(Ref 24) suggestthe useof large balloons ffied They estimate that with propylene oxide fuel
with an appropriate fuel/oxygen mixt. They de- the minimum cloud diameter should be 142m
scribe this fuel/oxygen expl (FOE) as follows: Yet another military application involves
“The need for a non-nuclear explosive source delivery of fuel to form a FAE by a flame
that can simulate quantitatively the blast over- thrower tank. This concept was examined by
pressureand impulse of a nuclear weapon at a Kingery and SuUivan (Ref 22) whose report
distance when it is detonated at the surface of abstract we quote: “A large building was re-
the earth is important to those chargedwith cently destroyedin a feasibility demonstration at
designingdefensivemilitary structures, military the BRL using a spray-generatedfuel-air explo-
vehicles,military weapons,etc. Various concepts sion delivered by a flame thrower tank. The
for such a non-nuclear source have been con- technical approachhad beenvalidated before by
sideredin the past. In this paper, a concept is the Air Force Armament Laboratory. Behind
presentedthat has somestriking advantages.The sucha test is Army concern that ascountrysides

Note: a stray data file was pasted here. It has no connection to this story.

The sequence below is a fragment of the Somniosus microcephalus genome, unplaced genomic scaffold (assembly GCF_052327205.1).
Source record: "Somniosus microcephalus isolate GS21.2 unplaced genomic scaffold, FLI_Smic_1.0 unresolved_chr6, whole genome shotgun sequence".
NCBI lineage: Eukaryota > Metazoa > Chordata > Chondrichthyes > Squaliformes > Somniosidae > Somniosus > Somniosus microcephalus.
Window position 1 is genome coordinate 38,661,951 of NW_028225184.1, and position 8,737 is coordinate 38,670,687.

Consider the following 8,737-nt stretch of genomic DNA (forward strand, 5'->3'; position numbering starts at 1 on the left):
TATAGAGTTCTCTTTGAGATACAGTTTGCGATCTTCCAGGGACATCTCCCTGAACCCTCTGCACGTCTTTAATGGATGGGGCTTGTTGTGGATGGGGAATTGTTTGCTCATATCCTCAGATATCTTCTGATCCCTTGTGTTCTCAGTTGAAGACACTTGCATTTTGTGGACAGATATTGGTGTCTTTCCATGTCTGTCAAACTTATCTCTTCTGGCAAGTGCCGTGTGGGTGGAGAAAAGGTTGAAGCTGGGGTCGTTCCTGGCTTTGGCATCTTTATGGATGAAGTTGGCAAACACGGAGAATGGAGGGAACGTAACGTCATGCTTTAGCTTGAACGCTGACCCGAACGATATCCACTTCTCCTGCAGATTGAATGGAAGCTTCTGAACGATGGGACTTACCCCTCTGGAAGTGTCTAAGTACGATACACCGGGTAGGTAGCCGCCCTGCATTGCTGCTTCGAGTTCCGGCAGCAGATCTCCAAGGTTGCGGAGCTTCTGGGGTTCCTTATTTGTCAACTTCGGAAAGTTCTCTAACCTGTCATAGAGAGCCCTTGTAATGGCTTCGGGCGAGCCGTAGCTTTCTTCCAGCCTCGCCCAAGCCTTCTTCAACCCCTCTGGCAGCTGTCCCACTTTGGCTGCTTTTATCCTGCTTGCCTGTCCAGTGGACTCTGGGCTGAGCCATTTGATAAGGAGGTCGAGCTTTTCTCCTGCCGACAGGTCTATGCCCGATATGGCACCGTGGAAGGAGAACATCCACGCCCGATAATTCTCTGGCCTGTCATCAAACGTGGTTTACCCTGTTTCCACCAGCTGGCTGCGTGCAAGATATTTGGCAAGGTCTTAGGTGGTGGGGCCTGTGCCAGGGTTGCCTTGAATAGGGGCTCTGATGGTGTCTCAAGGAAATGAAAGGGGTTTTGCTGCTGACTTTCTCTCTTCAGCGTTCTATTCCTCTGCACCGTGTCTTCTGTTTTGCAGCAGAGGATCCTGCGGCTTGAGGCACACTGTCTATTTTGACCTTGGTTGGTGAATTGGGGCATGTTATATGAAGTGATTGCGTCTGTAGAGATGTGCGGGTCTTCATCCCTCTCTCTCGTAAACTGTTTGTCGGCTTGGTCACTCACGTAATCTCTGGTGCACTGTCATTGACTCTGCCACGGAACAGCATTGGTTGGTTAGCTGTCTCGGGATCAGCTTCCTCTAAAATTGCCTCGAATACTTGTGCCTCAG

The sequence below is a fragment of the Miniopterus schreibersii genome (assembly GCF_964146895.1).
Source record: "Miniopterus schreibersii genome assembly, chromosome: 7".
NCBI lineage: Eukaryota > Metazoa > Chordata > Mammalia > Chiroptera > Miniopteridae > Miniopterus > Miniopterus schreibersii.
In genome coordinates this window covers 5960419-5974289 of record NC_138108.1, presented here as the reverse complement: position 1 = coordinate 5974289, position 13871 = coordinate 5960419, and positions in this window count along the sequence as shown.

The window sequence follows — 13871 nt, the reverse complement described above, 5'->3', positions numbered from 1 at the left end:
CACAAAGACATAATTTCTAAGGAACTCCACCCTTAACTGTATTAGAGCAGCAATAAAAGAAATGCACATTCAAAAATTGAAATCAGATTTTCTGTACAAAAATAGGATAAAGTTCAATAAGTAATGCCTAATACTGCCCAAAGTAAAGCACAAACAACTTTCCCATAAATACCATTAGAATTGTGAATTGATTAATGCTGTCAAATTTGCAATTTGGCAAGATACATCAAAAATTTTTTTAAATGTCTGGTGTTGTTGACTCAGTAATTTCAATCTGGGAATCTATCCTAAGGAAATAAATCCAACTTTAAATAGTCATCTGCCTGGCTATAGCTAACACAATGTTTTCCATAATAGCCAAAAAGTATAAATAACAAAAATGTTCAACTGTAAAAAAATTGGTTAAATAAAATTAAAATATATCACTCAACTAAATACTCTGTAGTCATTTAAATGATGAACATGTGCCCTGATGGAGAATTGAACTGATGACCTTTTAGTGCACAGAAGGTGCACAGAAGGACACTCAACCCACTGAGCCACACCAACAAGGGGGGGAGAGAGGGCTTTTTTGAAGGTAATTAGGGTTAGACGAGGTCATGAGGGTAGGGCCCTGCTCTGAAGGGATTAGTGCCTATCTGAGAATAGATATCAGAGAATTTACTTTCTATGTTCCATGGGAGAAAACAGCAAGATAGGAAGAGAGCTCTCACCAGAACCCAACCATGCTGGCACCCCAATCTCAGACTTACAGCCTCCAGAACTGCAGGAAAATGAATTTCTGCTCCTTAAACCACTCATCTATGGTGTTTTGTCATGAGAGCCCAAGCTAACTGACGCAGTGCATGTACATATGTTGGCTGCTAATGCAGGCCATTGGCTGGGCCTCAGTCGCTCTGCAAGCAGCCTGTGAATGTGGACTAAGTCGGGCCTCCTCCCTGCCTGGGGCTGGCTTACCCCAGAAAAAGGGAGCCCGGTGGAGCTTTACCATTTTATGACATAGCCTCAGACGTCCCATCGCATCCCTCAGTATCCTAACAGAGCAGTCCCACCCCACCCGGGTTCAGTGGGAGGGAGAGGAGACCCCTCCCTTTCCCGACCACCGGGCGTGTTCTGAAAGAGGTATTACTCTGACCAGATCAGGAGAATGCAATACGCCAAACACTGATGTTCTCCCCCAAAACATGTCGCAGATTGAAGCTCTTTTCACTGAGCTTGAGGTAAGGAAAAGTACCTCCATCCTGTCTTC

foremost advantageis that it requiresno uncer- become more developed, any future contlicts
tain basic research;it makesuse of known ex- will unavoidably spill over into builtup areas.
plosion characteristicsand requiresonly straight- Tanks are presently relatively ineffective in
forward engineering. The second important cities since available Army rounds have not
advantageis that it is the least costly of the been optimized to attack buildings. The results
various alternativesexaminedby us, not only in of the firing test describedhere raisesthe possi-
the final full-size systembut also in the initial bility of increasingtank lethrdity in cities by
developmental stepsthat may be needed,from equipping special tanks with a spray generating
fust trird to the final system fuel-air device
Although the fust inclination of the designer The cloud of fuel wassprayedfrom a modi-
might be to scrdeup the design concept of an fied unmanned flame thrower tank. In four
existing FAE weapon, that is, to make use of a secondsthe nozzle dispersed100 pounds of pro-
similar monopropellant fuel (generally liquid), pylene oxide into a cloud 100 feet long, 10 feet
a similar expulsion and dispersion system,and high, standinga foot off the front of the build-
perhapsevena similar type of fuel containment, ing. Three hundred milliseconds after spray
it becomesevident upon reconsiderationthat the cutoff, the explosion wasinitiated by fuing two
weapon-configuredFAE is not the simplestway each, one pound high explosive chargespre-